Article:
In no feature is the genius of the Church of God more at variance with that of modern Babylon than in its ethics of social life; pre-eminently with regard to the marriage covenant. Modern Christian writers, when treating upon the subject of marriage, whether viewing it from a religious, legal, or social standpoint, universally (with one or two unimportant exceptions), claim that the union of one man with one woman only, is the true order of matrimony, and that a man cannot honorably and sincerely love two or more women at the same time as wives should be loved. This falsehood is still more strongly though indirectly, enforced in the current works of fiction, whether in prose or song which treat as most of them do, on the affections of the human heart. Literature of this class extols a state of society utterally inconsistent with that which will exist when the government of God holds sway upon the earth. Those of our people who are addicted to the habit of reading this class of works, and of filling their minds with their plots and episodes, insensibly to themselves imbibe a spirit and develop a state of feeling antagonistic to the teachings of divine revelation, which dwarfs their growth in heavenly principles and measurably unfits them for the realities of life. Take, as an example, the young lady whose mind is crowded with thoughts and fancies of the impossible and unnatural heroes and heroines of romance, and whose matrimonial aspirations are turned in the direction of some modern counterpart of her beau ideal of chivalry, then how insignificant, how wearisome, how disgusting become the constantly recurring duties of her every day life as a wife and a mother; whilst plural marriage she personally avoids as utterally incompatible with the notions she has formed of life in its most desirable forms; or if she does enter that order the recollection of her former imaginings and the influence of her early reading will occasionally embitter her daily toil, or add a flavor of unrest to her character which naturally would not exist, but which can be traced legitimately and directly to the vicious mental food on which she subsisted in her girlhood. The effect, more or less, of these things is of course modified by the original strength of character of the individual and the faith, firmness, intelligence and wisdom which distinguish it.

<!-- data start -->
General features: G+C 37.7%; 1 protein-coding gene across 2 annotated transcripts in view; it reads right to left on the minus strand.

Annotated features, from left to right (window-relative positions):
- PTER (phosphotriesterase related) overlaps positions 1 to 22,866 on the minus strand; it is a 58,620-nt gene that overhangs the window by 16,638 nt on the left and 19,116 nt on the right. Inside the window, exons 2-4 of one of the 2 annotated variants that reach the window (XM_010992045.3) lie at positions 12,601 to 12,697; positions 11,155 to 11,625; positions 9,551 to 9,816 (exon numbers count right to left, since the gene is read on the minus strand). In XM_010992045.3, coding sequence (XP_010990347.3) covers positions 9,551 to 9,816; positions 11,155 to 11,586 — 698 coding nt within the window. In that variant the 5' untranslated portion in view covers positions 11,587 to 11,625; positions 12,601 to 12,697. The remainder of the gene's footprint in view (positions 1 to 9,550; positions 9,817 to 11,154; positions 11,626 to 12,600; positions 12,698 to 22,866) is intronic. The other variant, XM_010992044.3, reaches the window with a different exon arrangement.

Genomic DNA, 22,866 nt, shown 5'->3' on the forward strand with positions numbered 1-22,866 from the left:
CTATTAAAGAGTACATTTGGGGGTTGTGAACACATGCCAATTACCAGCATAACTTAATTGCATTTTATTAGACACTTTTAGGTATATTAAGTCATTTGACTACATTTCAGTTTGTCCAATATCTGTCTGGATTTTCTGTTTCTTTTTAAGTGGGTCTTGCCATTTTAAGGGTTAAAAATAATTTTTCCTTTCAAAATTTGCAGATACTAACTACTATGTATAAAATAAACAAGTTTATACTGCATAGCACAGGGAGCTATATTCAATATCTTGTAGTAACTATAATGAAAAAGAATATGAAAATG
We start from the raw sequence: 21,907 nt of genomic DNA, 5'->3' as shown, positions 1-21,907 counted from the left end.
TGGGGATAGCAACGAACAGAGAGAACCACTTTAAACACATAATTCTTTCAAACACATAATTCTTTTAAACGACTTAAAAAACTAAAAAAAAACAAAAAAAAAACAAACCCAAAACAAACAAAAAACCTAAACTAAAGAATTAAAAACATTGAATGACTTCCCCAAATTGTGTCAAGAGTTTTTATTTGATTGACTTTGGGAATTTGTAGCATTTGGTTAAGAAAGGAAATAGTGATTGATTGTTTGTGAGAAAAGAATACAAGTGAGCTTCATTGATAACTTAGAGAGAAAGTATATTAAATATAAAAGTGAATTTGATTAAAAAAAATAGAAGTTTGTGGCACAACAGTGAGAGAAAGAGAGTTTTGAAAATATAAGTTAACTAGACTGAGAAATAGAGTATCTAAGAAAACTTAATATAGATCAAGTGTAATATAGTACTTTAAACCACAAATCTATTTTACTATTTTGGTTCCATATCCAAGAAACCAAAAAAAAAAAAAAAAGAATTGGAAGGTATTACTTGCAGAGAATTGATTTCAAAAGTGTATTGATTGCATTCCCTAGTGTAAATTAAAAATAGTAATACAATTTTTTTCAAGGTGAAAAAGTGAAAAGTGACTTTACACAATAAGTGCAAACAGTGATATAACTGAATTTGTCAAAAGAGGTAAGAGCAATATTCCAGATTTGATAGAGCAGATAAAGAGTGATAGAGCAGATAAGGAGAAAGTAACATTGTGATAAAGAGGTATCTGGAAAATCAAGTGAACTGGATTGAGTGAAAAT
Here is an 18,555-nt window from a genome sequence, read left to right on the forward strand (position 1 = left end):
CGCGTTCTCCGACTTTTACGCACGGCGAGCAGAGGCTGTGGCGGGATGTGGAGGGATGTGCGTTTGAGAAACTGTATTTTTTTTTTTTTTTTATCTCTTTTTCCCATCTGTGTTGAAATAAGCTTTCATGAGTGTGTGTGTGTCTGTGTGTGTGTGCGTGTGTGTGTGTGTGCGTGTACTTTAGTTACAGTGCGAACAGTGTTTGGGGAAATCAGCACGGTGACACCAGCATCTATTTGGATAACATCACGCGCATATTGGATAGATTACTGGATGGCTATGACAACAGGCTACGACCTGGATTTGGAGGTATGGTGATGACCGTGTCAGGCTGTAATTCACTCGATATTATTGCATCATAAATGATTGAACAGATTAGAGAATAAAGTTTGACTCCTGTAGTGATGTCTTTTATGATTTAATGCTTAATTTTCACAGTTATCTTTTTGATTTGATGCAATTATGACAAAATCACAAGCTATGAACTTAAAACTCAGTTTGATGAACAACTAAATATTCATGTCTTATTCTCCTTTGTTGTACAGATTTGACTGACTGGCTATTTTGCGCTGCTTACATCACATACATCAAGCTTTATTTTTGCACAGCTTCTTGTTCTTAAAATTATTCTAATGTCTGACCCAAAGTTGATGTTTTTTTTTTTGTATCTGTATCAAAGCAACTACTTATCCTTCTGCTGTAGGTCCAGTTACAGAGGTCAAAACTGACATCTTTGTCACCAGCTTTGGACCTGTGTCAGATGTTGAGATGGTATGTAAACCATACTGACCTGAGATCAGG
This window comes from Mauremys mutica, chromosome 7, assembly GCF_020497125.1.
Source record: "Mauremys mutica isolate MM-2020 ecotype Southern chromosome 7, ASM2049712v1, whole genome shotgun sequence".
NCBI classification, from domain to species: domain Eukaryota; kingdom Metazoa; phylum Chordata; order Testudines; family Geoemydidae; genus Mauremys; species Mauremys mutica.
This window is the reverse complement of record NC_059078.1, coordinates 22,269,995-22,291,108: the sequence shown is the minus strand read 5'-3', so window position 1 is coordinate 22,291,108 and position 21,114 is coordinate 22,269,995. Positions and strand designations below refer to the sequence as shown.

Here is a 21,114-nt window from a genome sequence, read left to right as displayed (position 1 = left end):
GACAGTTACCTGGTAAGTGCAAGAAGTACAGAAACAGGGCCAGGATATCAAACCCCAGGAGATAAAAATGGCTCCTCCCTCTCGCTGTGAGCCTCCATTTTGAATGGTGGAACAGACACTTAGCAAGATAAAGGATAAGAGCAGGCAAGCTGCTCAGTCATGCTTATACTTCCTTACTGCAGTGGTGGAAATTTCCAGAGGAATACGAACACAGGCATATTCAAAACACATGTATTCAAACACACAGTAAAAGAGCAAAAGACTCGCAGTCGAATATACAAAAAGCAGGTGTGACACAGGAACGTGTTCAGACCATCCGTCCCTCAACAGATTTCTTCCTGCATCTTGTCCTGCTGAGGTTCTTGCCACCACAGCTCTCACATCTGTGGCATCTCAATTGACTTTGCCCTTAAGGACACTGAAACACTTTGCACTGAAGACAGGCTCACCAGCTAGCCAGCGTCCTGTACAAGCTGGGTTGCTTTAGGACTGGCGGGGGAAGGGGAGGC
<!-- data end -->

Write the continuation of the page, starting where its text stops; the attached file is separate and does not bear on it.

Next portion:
There is a second class of works of fiction, which though reputably respectable, have a very detrimental and injurious effect on the minds of the youth. They are that class on which our popular “Society Dramas” are founded, novels whose plots lie in infractions of the seventh commandment, in the infidelity of husbands and wives to their marriage vows. And though the tale may be told in unexceptionable language, yet the moral is two frequently infamous. They create in the minds of many who read them a familiarity with crimes of this description, and as familiarity breeds contempt, so the youthful learn to regard sexual sins in a far different light to that in which they are exposed in God’s holy word. Again, these works have a tendency to beget curiosity as to things forbidden, and to prematurely develop in the youth feelings and passions which cannot be righteously exercised, and as they cannot be gratified they must be suppressed and conquered. It is well that they should be suppressed, but how much better if they were never unnaturally and artificially developed before the proper age, for even the task of virtuous suppression occasionally leaves the mind scarred with the wounds of the spiritual conflict, besides affecting the unmatured body unhealthily. In matters of this kind it is folly to be too wise in the knowledge acquired through these muddy channels, for they are not the legitimate sources of such information.